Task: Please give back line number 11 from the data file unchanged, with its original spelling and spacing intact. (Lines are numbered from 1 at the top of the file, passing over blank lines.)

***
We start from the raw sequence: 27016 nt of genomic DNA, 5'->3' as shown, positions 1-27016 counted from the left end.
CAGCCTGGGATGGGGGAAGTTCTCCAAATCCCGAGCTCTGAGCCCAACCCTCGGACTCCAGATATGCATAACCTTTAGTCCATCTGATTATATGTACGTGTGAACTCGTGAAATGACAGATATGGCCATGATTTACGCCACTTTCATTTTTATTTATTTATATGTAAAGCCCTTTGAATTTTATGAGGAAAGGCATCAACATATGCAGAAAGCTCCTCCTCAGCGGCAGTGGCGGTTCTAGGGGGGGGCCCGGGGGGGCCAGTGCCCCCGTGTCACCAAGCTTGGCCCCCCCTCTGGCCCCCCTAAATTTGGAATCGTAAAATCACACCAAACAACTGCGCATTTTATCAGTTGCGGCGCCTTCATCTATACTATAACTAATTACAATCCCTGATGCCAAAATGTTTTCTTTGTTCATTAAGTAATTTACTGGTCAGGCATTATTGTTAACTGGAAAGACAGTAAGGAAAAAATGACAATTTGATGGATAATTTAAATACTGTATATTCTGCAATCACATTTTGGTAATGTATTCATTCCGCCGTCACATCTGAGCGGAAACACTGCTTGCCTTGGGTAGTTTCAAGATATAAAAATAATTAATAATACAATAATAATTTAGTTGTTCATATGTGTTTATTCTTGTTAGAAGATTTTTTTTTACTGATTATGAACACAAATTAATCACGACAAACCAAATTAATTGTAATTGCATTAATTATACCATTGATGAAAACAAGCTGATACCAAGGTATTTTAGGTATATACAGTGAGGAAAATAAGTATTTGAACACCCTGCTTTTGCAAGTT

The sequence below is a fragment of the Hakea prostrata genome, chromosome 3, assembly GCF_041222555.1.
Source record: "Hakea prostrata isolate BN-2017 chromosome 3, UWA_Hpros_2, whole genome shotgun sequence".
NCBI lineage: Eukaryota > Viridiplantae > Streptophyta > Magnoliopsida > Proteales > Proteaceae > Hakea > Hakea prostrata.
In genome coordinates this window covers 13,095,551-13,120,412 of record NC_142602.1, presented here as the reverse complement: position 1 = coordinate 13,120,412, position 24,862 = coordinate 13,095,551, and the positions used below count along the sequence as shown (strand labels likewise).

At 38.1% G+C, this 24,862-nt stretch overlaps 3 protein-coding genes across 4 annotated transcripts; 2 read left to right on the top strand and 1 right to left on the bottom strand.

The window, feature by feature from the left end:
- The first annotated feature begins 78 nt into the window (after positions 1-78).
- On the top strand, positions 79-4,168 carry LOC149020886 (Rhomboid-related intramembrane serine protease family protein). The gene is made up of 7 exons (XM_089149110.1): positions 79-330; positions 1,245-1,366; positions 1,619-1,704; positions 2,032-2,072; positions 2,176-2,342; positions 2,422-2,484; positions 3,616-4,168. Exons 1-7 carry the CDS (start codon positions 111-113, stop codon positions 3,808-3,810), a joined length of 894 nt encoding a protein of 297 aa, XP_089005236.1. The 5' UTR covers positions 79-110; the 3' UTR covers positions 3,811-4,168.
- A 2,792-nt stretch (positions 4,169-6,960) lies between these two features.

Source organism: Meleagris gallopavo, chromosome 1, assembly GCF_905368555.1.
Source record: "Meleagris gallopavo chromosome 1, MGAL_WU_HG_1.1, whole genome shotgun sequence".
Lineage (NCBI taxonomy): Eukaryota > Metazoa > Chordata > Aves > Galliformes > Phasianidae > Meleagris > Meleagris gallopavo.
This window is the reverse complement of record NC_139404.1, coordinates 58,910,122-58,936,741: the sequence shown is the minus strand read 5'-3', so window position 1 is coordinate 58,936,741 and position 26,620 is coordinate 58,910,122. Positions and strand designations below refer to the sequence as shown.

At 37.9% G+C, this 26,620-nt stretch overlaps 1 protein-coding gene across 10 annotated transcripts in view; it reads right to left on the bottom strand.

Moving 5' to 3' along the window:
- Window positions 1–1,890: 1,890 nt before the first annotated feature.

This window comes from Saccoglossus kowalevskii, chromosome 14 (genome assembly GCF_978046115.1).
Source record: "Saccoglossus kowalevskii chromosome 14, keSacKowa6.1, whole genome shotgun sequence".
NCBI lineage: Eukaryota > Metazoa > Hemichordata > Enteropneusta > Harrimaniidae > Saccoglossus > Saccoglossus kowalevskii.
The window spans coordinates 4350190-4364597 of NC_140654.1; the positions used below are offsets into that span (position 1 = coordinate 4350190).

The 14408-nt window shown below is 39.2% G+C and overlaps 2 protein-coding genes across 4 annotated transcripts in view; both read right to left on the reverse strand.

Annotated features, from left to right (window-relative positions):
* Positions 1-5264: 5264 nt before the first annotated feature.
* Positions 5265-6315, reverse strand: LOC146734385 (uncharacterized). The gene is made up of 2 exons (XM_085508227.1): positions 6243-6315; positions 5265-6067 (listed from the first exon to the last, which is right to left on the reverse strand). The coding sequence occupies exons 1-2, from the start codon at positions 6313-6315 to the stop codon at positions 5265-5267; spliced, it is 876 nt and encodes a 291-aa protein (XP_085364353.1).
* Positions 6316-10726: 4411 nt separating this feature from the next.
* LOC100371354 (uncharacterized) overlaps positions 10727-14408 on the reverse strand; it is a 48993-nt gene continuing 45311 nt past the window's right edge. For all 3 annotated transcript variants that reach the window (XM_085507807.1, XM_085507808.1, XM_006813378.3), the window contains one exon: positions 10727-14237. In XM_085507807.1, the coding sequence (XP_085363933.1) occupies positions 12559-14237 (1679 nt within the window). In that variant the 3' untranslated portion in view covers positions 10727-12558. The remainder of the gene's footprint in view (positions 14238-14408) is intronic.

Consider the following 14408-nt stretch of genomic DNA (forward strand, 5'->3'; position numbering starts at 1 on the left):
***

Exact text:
- A 2,792-nt stretch (positions 4,169-6,960) lies between these two features.